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5 best practices to consider when using Facebook with students

3 min read


Innovative educators realize that to run for office, to run a business or to change the way things are run where one works or plays, being savvy with social media is important. You are ready to take the plunge with students to help them change their lives and the world for the better. Before you get started, consult with your school or district to find out guidelines and policies and keep these best practices in mind.


Some educators do not realize that they don’t need to friend students to interact with them online. You can create a page or group that students can “like” or join without being one another’s friend or seeing one another’s feed. Connecting with students via groups or pages is a great practice for educators concerned about keeping the lines of professional and personal separate.


Private groups serve as a terrific platform for communicating and collaborating with students on schoolwork. It is not necessary for the world to see what students are doing as they work on class projects. Groups provide a closed setting for teachers and students to share ideas, share work and keep conversations going.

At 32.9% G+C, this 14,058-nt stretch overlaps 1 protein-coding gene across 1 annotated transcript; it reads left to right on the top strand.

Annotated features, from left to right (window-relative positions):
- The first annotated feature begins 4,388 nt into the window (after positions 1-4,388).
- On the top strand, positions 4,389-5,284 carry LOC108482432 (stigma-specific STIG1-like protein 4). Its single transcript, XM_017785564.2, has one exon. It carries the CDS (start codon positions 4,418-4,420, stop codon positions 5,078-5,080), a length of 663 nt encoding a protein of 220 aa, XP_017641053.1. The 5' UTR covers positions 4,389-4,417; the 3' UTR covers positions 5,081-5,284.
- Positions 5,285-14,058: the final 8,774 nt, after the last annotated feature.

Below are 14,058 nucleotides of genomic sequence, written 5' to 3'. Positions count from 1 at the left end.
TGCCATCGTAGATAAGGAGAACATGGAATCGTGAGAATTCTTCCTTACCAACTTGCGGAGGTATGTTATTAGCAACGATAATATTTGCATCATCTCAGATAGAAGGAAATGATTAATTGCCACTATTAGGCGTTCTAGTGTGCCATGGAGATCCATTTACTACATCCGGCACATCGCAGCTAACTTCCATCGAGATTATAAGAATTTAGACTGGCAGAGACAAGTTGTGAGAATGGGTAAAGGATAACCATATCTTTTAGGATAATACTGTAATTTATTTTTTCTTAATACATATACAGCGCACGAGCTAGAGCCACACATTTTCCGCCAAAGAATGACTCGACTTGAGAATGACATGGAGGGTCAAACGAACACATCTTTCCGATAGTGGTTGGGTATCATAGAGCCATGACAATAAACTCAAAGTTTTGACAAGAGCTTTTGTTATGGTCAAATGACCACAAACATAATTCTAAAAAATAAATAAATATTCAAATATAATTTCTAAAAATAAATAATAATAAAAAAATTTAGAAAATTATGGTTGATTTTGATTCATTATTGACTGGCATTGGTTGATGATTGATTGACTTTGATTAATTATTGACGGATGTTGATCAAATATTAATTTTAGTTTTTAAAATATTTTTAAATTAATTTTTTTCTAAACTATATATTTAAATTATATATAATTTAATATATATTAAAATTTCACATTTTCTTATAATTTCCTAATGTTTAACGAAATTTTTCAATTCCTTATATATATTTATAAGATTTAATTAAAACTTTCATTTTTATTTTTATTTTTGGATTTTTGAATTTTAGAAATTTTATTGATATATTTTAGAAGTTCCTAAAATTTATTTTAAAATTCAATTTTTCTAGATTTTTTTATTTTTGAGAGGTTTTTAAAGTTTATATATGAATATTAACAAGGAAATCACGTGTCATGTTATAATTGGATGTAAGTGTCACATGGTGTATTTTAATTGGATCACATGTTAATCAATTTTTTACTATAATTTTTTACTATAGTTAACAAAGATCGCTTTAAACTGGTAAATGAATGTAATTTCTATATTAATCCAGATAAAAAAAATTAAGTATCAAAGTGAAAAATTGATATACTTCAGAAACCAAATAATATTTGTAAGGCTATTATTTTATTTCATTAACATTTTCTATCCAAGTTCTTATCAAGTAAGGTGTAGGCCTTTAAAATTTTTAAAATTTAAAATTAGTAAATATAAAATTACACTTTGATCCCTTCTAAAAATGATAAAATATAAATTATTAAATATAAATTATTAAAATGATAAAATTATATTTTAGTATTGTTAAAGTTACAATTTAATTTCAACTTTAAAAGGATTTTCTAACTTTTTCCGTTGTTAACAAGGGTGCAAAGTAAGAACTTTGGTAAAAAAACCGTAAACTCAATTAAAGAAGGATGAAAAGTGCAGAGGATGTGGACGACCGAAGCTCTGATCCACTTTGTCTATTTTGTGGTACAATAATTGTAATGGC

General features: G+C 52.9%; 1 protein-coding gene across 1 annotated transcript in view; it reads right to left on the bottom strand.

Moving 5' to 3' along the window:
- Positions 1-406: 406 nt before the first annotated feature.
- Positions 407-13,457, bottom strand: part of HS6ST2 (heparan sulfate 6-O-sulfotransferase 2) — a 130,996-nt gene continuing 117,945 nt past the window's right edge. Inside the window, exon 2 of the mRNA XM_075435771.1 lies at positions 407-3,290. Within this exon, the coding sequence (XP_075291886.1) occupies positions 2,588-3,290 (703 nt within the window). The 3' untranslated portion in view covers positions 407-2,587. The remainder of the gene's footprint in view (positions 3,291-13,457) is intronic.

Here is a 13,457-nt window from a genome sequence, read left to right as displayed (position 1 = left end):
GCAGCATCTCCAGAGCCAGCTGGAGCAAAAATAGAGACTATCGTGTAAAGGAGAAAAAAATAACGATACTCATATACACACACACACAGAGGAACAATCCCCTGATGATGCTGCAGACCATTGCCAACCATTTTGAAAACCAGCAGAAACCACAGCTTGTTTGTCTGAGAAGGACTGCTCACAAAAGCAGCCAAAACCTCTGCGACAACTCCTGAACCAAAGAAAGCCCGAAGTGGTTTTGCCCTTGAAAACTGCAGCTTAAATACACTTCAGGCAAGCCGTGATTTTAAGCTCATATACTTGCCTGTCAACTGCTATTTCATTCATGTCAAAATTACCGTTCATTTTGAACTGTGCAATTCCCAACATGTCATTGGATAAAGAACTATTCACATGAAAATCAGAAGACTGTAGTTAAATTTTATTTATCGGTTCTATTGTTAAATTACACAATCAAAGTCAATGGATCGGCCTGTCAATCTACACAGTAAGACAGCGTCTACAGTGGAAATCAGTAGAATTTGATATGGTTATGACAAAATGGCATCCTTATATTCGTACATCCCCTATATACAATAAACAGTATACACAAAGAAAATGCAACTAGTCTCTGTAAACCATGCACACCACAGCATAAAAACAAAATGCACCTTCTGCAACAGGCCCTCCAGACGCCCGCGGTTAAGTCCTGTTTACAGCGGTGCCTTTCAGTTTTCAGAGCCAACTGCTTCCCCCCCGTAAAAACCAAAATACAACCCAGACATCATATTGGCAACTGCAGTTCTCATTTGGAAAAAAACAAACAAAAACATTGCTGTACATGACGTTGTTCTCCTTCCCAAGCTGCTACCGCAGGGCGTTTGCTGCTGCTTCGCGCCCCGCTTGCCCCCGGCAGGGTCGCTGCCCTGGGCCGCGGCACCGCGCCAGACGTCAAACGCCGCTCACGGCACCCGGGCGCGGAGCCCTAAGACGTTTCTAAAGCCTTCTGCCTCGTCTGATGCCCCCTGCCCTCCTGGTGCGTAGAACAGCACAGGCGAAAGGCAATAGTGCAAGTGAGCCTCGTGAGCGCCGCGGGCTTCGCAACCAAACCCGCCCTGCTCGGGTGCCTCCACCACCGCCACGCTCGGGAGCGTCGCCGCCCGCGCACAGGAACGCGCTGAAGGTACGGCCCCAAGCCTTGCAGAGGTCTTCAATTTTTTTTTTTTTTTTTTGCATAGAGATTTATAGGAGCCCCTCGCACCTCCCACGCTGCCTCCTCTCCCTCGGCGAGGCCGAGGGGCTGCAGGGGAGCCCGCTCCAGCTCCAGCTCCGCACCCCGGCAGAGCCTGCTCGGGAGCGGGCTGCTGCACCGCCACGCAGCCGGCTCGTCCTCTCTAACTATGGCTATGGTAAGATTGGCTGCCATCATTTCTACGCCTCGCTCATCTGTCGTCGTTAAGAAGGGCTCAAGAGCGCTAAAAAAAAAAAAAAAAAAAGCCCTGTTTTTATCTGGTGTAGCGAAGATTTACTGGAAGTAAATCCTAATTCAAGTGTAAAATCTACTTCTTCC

Pages are great to publicly celebrate student accomplishments, inform folks of upcoming events and share schoolwide news. Here are two great examples of schools doing that: Kurt Hahn Expeditionary Learning School and New Canaan High School Library.

Community roles

When using Facebook with students, it’s a good idea to create roles. The roles may be held by staff, students or a combination. You might want to assign roles in advance, assign them as students’ online personalities emerge or allow students to apply for roles. Co-moderators can support you and take them helm if you are unavailable. Nurturers can greet people and provide positive feedback. Responders can comment and make sure everyone’s posts, ideas and contributions are recognized. Pushers can deepen the dialogue with probing questions. Sharers can find a good outside resource to enrich a conversation. Monitors can alert you to any activity that might be of concern.

Account type

Educators should consider having a strictly professional profile when communicating with students. This avoids confusion of privacy settings. It also keeps the lines of personal and professional clear. Additionally, once a personal account is used for professional purposes, it could be considered professional. This becomes a problem should an issue arise with a student that results in a request for access to the account.

Pioneering educators who have chosen to use Facebook with students have realized terrific rewards, including greater learner engagement, deeper conversations, improvement in literacy and greater participation than traditional classroom platforms. With these practices in mind, educators can realize positive results while keeping the lines of communication professional.

So, what do you think? Have you used or considered using Facebook with students? Which of these practices do you find useful? Are there challenges or concerns that are getting in the way of using Facebook with students?

Lisa Nielsen (@InnovativeEdu) has worked as a public-school educator and administrator since 1997 and is the author of “Teaching Generation Text: Using Cell Phones to Enhance Learning” and The Innovative Educator blog.